The Fall of the Berlin Wall

 The force that brought down the Wall is the force that will get us through the postal strike, and that force is people power

Forget Guy Fawkes – remember, remember the Ninth of November for the fall of the Berlin Wall
The fall of the Berlin Wall 20 years ago freed millions from tyranny and poverty, argues Boris Johnson

I am thinking champagne. And cake. And fireworks, of course, not just any old fireworks but some of those truly shell-shocking bits of Chinese ordnance called Harmonious Geese or Whispering Swans.

Far more important than the foiling of the Gunpowder Plot, far more benign in its consequences for world peace and prosperity, we celebrate next week the 20th anniversary of the fall of the Berlin Wall – the ultimate triumph of simple human instincts over an evil and degenerate system. Without the Fall of the Wall, millions of people in eastern Europe would still be living in terror of the Stasi or the Securitate.

Without the end of Soviet communism, China would never have launched the turbo-charged entrepreneurial drive that has helped fuel two decades of global consumption and growth, and spread undreamt-of material benefits around the world. Without the end of one oppressive regime in Moscow, another one – in South Africa – might have limped on for a few more years.

Without the Fall of the Wall, Nelson Mandela would never have walked to freedom. How much the greatest political event it was in my lifetime, and how much the best.

Boris Johnson argues that this is why he believes that we should remember the 9th November:  “not  just because the revolution introduced British tourists to the delights of the Easyjet weekend break in Vilnius and the stag party in Prague. We should remember that magnificent collapse with songs and cheers, because we are now still enduring a recession caused by the defects of free-market capitalism.

It is precisely now, when the public mood is so bitter towards bankers, so hostile to profit, so seemingly brassed off with the very idea of wealth creation that we should remember how ghastly, grim and unworkable was the alternative – state-controlled socialism. It was a moral disaster, a system that extolled equality but entrenched the privileges of an unelected elite who luxuriated in their dachas and their Zil limos, roaring down their reserved lanes and splashing the people with contemptuous sludge. It was a cultural and artistic wasteland, a regime that promoted the kitsch and camp of socialist realism and whose only literary legacy is the handful of books by authors brave enough to denounce the regime. It was a complete and utter environmental catastrophe, as anyone who travelled behind the Iron Curtain will remember. I don’t just mean Chernobyl; I mean the cynical way in which socialist planning obliged human beings to endure the proximity of some of the filthiest factories in the world, the roiling clouds of smoke that seeded the warts and the cancers on the skin and in the lungs and the eyes of an innocent public.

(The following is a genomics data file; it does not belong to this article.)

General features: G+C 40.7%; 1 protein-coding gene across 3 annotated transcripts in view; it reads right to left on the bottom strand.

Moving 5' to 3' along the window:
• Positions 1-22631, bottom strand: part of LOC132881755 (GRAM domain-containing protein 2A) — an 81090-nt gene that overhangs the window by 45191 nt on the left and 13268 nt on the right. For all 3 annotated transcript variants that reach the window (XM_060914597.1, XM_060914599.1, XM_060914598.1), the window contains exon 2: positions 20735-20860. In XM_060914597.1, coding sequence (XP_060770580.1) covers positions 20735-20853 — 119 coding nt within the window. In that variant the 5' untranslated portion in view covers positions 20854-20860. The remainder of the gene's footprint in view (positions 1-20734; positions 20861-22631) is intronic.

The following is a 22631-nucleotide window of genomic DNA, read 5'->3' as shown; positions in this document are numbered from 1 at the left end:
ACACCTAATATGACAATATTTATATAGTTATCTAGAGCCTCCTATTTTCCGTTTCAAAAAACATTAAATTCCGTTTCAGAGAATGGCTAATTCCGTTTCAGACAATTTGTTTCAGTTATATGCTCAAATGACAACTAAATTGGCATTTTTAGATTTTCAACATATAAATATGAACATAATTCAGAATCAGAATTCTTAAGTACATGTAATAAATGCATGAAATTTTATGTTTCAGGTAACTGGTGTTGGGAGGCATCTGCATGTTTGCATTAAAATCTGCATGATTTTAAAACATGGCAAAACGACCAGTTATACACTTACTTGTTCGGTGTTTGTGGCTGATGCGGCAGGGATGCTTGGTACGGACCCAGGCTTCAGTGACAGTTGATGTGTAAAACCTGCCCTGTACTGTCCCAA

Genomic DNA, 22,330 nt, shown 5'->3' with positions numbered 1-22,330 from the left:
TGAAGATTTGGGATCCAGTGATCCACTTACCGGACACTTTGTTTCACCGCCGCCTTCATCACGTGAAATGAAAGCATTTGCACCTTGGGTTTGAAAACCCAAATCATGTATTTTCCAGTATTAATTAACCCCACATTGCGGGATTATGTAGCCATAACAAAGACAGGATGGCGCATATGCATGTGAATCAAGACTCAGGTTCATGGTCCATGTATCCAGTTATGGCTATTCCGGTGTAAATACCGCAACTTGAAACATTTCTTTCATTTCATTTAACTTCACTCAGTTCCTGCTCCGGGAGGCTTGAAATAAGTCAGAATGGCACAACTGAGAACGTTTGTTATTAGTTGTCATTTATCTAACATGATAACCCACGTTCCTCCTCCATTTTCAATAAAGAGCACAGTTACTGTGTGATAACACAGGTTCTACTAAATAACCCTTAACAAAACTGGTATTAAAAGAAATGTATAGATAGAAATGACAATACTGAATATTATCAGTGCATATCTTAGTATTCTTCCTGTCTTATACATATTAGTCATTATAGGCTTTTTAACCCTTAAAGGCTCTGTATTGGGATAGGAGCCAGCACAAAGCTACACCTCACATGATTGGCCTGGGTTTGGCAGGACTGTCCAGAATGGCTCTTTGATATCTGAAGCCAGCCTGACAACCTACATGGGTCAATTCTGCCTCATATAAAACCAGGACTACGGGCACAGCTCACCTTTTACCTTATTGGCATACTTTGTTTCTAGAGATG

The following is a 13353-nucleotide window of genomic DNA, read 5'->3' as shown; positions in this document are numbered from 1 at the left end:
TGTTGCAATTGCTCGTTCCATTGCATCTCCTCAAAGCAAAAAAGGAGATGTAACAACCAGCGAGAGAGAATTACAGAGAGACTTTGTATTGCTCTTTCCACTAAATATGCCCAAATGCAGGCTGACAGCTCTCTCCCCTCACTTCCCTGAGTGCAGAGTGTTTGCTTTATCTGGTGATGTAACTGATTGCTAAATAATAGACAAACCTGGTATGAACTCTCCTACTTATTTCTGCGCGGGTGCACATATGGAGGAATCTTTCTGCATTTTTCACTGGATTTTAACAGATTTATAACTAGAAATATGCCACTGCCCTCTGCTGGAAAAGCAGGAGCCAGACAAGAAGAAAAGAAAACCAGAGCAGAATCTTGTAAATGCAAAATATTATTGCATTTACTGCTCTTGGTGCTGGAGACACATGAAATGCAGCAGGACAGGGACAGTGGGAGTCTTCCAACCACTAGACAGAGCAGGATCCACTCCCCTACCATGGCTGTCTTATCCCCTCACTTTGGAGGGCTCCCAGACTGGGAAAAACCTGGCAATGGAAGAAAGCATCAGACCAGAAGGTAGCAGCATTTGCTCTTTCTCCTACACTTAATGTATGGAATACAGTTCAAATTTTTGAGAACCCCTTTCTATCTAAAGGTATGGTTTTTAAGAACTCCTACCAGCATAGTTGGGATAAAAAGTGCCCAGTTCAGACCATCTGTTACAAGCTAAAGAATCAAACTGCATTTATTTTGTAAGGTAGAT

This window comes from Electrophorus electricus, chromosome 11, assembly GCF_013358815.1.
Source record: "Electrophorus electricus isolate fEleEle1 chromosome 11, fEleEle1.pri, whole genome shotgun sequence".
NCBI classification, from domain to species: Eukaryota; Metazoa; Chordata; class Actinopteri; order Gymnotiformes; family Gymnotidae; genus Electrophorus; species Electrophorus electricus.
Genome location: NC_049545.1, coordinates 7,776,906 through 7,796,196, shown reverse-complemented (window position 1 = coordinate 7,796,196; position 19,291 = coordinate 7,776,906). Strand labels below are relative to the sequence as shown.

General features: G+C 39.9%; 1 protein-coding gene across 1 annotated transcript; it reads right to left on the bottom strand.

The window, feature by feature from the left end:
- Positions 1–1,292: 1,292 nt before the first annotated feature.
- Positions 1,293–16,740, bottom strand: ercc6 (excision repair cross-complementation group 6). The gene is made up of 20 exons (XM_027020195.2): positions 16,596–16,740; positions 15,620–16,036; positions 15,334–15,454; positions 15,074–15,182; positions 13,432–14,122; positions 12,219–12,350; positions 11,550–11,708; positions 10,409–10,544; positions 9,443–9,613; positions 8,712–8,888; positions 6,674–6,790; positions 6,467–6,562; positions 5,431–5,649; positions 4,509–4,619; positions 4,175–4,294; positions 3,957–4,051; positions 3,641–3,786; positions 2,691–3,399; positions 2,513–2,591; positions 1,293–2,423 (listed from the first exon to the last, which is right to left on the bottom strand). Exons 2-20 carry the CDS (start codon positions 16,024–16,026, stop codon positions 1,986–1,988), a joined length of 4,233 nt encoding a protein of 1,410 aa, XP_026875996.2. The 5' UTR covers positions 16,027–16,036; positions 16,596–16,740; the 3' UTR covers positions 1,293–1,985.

It wasn’t even a scientific success, but rather a series of appalling embarrassments, from Stalin’s wacko genetic theories to Konkordski, to the abject failure to respond to the technical challenge of Star Wars. It was a human disaster, which crushed the spirit and sent tens of millions to their deaths or the servitude of the Gulag. Above all, it was an economic non-starter.

What mixture of joy and rage impelled those crowds, 20 years ago, to tear down the Berlin Wall with their bare hands? It was the rage of Germans obliged to live in miserable flats and drive hopeless two-stroke brown exhaust-puttering Trabants, when they could see their fellow Germans using all manner of gadgets and driving BMWs; and it was joy that the end was in sight.

And yet after an exhaustive test it was our system that triumphed, not just because of the material advantages of capitalism, but because a liberal free-market democracy has proved the best way of allowing individuals and families to realise their hopes, and to make something of their lives as independent and rounded moral agents. That is the freedom those crowds recognised and wanted in Berlin. It is the freedom of the human spirit, and it is worth infinitely more than some fancy BMW.

If you persist in objecting that capitalism promotes individual greed, and excessive consumption, then I would have to admit that you have a point, though those vices were certainly not absent from the communist nomenklatura. If you complain that free-market practices share some of the blame for the worst recession in 30 years, I would have to agree.

But look at the changes to this country in the past three decades, and look at the benefits that free-market capitalism has brought to all levels of society. Whatever you may think about the quantum of goodness in the human soul, or the sum of human happiness – and I persist in my view that both are greater in a free system than under communism – look at the food!